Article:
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A History Tour Of Kanchanaburi’s Death Railway

A History Tour Of Kanchanaburi’s Death Railway
Megan
Megan
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The Death Railway was a project the Japanese began in World War II to connect Thailand and Myanmar (Burma) by rail for improved communication and quicker transport of supplies between troops. Building began in October of 1942 and was completed by December 1943, the exact 14 months they had planned. The entire 424 kilometer (260 miles) long line was completed by prisoners of war and civilians enticed or forced to work on the line. Conditions were awful and work was long. People were expendable. About 13,000 POWs died and were buried along the way. Though civilian deaths were not counted, an estimated 80,000 to 100,000 also died.

The Death Railway is a tragic piece of history. This article suggests places that you can visit while in Kanchanaburi, Thailand to commemorate the suffering that happened because of it and to learn more about the Death Railway itself.

1. Learn the history at the Thailand-Burma Railway Museum

Source: Wikimedia

The Thai-Burma Railway Museum is the best place to learn the history of the railway. It’s interactive and informative. Throughout the museum, you’ll read personal accounts of those who were forced to build the railway, view artifacts and personal items, and learn about the railway post-war. This is an absolute must see here in Kanchanaburi. Admission includes coffee or tea.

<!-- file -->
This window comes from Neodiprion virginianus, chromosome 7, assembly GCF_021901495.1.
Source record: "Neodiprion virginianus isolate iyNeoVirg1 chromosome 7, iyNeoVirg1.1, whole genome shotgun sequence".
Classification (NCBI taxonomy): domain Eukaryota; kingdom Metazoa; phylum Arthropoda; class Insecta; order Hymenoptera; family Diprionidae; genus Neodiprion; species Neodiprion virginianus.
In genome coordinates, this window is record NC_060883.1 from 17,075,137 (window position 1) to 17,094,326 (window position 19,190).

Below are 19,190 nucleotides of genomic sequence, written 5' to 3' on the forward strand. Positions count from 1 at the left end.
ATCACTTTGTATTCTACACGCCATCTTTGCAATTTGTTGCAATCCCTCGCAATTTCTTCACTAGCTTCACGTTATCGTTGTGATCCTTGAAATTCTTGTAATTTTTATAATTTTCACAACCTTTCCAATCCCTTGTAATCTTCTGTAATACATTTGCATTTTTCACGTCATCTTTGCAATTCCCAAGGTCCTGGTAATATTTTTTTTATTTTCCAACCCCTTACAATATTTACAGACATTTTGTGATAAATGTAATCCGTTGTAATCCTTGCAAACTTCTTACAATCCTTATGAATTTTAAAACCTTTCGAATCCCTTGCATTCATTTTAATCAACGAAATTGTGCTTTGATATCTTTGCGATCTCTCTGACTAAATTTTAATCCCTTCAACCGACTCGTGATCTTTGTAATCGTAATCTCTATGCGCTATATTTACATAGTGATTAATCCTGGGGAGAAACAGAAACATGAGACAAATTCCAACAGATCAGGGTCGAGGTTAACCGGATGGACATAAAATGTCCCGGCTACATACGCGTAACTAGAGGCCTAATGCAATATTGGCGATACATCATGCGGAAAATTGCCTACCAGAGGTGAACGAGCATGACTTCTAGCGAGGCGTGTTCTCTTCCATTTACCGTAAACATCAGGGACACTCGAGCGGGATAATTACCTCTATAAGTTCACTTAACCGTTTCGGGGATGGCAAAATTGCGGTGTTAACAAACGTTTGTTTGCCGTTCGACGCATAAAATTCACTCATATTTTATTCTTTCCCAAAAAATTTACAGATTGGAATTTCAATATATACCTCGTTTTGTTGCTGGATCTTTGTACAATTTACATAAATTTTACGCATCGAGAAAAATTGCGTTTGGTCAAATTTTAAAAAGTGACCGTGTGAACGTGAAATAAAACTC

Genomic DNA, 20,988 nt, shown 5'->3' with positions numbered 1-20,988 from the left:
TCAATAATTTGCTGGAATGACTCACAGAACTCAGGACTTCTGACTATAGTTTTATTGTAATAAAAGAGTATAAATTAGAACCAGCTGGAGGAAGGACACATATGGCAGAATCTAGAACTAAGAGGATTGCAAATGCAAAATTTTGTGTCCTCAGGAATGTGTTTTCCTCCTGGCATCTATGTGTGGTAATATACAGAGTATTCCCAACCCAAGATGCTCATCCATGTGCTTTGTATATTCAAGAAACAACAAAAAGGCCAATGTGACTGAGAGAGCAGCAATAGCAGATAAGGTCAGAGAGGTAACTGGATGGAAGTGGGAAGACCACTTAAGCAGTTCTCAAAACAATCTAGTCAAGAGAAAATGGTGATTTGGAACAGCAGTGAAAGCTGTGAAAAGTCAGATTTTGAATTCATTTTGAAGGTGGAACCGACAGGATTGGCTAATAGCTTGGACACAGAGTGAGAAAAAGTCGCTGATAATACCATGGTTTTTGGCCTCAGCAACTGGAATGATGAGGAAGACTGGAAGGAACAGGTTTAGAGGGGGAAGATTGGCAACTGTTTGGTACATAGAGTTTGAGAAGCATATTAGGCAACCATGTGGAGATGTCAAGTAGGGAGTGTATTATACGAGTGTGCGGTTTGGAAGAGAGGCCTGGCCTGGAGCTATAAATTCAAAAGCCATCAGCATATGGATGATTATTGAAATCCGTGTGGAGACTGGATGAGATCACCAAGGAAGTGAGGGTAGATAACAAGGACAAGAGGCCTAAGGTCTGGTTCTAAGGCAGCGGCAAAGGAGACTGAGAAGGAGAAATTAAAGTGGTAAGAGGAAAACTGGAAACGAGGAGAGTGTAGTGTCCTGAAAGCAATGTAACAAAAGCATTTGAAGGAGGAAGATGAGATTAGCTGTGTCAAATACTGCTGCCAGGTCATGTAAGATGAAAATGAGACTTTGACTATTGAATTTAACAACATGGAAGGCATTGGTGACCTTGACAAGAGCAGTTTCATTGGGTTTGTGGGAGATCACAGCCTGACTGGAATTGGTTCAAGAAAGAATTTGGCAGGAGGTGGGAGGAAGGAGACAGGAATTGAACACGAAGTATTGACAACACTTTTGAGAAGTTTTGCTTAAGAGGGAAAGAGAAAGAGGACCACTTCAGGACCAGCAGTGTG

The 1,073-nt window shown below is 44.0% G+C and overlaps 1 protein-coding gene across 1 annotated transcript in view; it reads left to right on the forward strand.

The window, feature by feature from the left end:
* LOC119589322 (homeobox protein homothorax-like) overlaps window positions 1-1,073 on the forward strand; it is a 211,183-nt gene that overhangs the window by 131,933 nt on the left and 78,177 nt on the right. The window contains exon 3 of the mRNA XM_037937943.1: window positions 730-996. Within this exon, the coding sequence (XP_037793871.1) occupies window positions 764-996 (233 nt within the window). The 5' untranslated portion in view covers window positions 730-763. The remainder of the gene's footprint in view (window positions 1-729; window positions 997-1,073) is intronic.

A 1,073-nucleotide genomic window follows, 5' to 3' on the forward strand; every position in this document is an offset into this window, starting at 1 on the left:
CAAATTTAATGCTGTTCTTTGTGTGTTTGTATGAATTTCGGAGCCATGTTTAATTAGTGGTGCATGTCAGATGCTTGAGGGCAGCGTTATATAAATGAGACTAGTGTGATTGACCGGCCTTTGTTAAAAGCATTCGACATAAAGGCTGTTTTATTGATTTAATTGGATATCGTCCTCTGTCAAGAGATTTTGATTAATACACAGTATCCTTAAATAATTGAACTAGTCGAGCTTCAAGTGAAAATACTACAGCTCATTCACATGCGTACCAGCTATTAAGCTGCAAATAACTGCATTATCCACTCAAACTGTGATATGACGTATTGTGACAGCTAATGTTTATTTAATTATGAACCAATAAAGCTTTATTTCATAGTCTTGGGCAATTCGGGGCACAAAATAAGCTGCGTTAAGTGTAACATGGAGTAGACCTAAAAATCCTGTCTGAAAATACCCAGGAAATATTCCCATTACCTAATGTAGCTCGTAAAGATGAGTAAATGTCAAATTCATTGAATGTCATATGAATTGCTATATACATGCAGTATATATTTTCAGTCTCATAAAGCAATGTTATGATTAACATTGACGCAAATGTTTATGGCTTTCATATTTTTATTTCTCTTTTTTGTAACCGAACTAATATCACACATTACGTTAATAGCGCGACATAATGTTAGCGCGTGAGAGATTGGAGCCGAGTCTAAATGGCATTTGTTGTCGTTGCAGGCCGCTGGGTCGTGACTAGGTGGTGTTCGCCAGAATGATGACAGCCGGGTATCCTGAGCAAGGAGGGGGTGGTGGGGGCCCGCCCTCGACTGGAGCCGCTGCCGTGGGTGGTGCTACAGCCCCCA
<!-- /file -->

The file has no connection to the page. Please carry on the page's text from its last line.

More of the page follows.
Thailand-Burma Railway Museum

Address: 73 Th Jaokannum, Mueang Kanchanaburi District, Kanchanaburi, Thailand

Price: about 4.00 USD / 138.50 THB

Opening Hours: Every day, 9 am to 5 pm

Duration: around 2 hours required

Contact: +66 34 512 721

Website: Thailand-Burma Railway Museum

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2. Pay respects at the Kanchanaburi War Cemetery

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The Kanchanaburi War Cemetery, also known as Don-Rak War Cemetery, is located right across the street from the Thai-Burma Museum. It is the main cemetery for the victims who died while building the railway. There are 6,982 graves in the cemetery, mostly Australian, British, and Dutch. The cemetery is well maintained by locals.

Kanchanaburi War Cemetery

Address: 284/66 Sangchuto Rd, Tambon Ban Tai, Amphoe Mueang Kanchanaburi, Chang Wat Kanchanaburi 71000, Thailand

Price: free

Opening Hours: every day, 8 am to 5 pm

Duration: around 15 minutes required.

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3. and again at the Chungkai War Cemetery

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Located just 10 minutes outside of Kanchanaburi, the Chungkai War Cemetery is somber and thought provoking. Here, 1,426 Commonwealth and 313 Dutch soldiers are buried. Chungkai was originally one of the base camps for building the railroad. It originally contained a hospital and a church built by the prisoners themselves. Many of the burials here are men who died at the hospital.

Chungkai can be reached by the road over the Sudjai Bridge, by ferry crossing, or by any of the many river boats.

Chungkai War Cemetery

Address: National Hwy No 3228, Tha Ma Kham Subdistrict, Kanchanaburi 71000, Thailand

Price: free

Duration: around 15 minutes required.

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4. Listen to personal stories at the JEATH War Museum

Source: Wikimedia